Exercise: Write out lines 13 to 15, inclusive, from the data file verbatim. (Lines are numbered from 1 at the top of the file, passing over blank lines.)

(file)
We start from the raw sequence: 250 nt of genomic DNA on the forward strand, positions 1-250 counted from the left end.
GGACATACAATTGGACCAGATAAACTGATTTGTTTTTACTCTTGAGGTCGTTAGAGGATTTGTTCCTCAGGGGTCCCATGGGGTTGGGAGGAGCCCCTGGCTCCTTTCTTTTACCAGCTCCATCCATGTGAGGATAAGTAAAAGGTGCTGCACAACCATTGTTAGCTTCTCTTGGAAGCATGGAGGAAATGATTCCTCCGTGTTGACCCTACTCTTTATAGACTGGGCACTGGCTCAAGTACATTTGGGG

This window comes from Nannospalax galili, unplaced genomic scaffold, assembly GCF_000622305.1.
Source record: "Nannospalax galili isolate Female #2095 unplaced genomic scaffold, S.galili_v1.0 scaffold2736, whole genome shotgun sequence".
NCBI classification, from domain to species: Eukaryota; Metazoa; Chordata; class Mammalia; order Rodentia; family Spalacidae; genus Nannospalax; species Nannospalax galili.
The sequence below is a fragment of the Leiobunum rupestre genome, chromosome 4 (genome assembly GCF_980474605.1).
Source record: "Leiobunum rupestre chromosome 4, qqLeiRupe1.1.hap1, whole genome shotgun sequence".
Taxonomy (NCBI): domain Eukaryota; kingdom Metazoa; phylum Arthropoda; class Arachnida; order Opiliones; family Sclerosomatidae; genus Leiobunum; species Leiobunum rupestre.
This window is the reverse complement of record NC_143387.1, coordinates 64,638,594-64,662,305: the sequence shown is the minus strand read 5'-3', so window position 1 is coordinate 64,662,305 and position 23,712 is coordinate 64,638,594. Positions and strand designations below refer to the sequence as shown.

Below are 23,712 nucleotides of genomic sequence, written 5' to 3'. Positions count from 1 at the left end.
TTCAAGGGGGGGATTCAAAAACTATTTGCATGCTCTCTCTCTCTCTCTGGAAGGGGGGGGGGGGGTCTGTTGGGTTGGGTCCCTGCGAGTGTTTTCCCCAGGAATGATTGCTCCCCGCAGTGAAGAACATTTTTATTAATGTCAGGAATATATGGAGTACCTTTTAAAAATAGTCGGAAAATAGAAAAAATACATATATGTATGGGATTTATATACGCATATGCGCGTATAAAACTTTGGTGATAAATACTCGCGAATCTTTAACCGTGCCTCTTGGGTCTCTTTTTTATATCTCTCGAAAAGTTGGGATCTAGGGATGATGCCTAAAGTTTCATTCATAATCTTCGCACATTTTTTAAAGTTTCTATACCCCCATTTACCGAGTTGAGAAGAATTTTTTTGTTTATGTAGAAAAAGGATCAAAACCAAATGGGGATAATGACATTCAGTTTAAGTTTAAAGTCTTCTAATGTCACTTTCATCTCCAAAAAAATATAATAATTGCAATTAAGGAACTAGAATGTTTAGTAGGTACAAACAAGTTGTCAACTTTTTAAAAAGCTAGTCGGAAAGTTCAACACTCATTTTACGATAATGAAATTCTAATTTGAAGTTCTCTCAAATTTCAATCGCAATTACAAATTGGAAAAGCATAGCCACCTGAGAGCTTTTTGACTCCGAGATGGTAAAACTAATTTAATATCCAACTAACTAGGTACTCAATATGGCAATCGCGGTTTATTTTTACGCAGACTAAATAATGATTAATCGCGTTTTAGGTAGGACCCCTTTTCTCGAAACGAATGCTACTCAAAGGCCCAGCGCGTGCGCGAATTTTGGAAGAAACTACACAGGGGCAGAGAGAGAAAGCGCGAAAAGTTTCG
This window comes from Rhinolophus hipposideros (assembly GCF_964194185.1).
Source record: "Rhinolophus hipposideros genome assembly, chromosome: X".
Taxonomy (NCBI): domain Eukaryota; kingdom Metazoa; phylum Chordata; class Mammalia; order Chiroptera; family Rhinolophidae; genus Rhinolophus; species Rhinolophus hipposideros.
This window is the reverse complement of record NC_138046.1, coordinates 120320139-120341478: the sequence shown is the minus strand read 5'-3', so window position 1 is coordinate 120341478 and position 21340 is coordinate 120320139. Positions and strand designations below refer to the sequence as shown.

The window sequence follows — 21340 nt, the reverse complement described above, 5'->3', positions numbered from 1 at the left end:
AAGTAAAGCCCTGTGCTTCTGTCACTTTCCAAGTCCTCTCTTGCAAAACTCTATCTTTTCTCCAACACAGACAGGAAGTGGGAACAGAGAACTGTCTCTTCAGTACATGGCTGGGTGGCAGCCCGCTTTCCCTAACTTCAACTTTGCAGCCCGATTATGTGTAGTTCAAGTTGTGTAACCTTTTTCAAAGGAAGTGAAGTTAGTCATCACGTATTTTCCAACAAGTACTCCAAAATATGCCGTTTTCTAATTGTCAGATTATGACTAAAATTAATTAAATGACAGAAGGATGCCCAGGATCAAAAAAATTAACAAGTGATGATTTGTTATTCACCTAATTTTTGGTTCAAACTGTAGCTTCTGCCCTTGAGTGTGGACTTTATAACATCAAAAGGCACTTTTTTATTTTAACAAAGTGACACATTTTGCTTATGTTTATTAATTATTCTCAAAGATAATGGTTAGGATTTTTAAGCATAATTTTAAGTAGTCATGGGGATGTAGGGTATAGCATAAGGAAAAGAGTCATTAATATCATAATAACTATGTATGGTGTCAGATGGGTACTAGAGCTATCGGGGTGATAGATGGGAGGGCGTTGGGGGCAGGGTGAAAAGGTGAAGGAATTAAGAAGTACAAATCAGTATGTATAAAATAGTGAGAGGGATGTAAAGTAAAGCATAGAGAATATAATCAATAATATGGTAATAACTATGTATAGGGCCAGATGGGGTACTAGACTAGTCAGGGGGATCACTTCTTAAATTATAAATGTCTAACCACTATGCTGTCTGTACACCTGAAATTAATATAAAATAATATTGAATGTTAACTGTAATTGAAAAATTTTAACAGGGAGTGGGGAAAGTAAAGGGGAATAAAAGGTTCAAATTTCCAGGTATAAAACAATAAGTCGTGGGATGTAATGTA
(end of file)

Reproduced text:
Source record: "Rhinolophus hipposideros genome assembly, chromosome: X".
Taxonomy (NCBI): domain Eukaryota; kingdom Metazoa; phylum Chordata; class Mammalia; order Chiroptera; family Rhinolophidae; genus Rhinolophus; species Rhinolophus hipposideros.
This window is the reverse complement of record NC_138046.1, coordinates 120320139-120341478: the sequence shown is the minus strand read 5'-3', so window position 1 is coordinate 120341478 and position 21340 is coordinate 120320139. Positions and strand designations below refer to the sequence as shown.